E-Handbook: How to get network data analytics that really helps your team Article 4 of 4

Using AI, machine learning in networking to improve analytics

The barrage of alerts modern network analytics tools create is problematic, but the capabilities advanced tech like AI provides can help ease the burden to network operations.

Anyone who decides upon a career in network operations likely expects a life of adventure and regular testing of one's problem-solving skills, but often they don't make a deep consideration of how all of those adventures and challenges will play out in the nights and weekends ahead. However, that consideration is essential, given the sheer volume of traffic, the scope and scale of modern organizational networks and the always-on and mission-critical nature of network operations.

Fortunately, there is help in the form of modern network analytics tools. These applications -- whether cloud-based or installed on site -- are a resource that no network today should be without. Such tools -- anchored by processes that can rip through vast volumes of operational data faster and more accurately than any mere mortal could -- assist operations pros with real-time insights that would otherwise be unavailable. At the same time, network operations analytics is now getting much better with the application of AI and machine learning in networking analytics tools in the operations arsenals. These advanced technologies complete the feedback loop between analytics and management consoles -- and represent the best hope yet for freeing up nights and weekends of network operations personnel.

AI has been with us for decades, and the concept is quite simple: Apply the knowledge of human experts and embed it in algorithms that run in ever-increasingly powerful and cost-effective processors and storage systems. Machine learning enables the performance of those algorithms to improve over time. Both AI and machine learning in networking are increasingly available as cloud services, which increases their cost-effectiveness and eliminates the need for costly servers and associated equipment to be maintained on site.

When AI and machine learning met NetOps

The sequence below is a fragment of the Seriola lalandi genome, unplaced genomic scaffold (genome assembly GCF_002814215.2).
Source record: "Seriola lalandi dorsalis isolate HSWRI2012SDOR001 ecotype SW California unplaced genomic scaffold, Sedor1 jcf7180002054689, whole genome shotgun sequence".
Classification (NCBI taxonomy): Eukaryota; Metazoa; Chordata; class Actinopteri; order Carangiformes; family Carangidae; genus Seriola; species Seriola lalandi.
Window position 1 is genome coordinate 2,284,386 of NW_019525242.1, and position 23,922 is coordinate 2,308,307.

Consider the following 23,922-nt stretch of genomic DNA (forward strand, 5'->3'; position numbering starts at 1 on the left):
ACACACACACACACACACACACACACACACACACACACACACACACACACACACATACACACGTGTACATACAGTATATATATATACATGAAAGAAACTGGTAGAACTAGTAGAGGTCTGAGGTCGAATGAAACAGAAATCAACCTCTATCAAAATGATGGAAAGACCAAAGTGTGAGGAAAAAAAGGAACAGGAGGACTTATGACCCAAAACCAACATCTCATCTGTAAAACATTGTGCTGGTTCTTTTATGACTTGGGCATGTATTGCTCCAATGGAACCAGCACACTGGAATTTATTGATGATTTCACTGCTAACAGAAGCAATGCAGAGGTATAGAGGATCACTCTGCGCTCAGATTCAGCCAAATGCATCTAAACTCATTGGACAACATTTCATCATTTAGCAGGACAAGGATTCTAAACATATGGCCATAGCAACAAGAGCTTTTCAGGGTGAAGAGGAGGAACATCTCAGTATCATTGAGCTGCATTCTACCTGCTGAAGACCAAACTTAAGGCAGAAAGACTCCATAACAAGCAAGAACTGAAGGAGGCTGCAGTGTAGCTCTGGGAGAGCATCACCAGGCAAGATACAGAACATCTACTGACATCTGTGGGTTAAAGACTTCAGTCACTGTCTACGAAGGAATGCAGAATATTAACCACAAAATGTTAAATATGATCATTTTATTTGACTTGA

I like to look at AI, ultimately, as the magic hand on the management console, tweaking settings on a 24/7 year-round basis.

So, how to use AI and machine learning in networking operations? Analytics is just part of the equation. Even with the insights these network analysis tools produce, it's not often clear what steps should be taken next to remediate a problem or to prevent such a problem from occurring again. With AI part of the mix, these applications can not only determine the root cause of an issue, but automatically implement the correct fix. I like to look at AI, ultimately, as the magic hand on the management console, tweaking settings on a 24/7 year-round basis in response to what's been identified in analytics and considering perhaps hundreds of variables, traffic patterns over time, local policies and more.

Here's where machine learning in networking comes into play: As optimal solutions to identified problems are proven safe and effective, the AI-enabled network analysis tool integrates this knowledge just as a human operator would. So the tool gets better, faster and thus more productive. While we can't expect perfection here, just as we can't from humans, AI and machine learning get us a long way down the road to cost-effective optimization, including optimal productivity for operations pros and end users alike.

What will network ops pros do in an AI-fueled world?

Keep in mind that AI and machine learning in networking analytics tools perform essentially the same set of functions as operations professionals always have -- just faster, more accurately and without the need for downtime.

And what will operations experts do with their newly discovered free time? Well, sleep and a nice vacation every now and then come to mind, but it's likely many will focus on network planning, testing new technologies and tools, working on optimizing usage policies, helping users get the most from the network, and the dozens of other tasks where human knowledge, experience and reasoning are essential.

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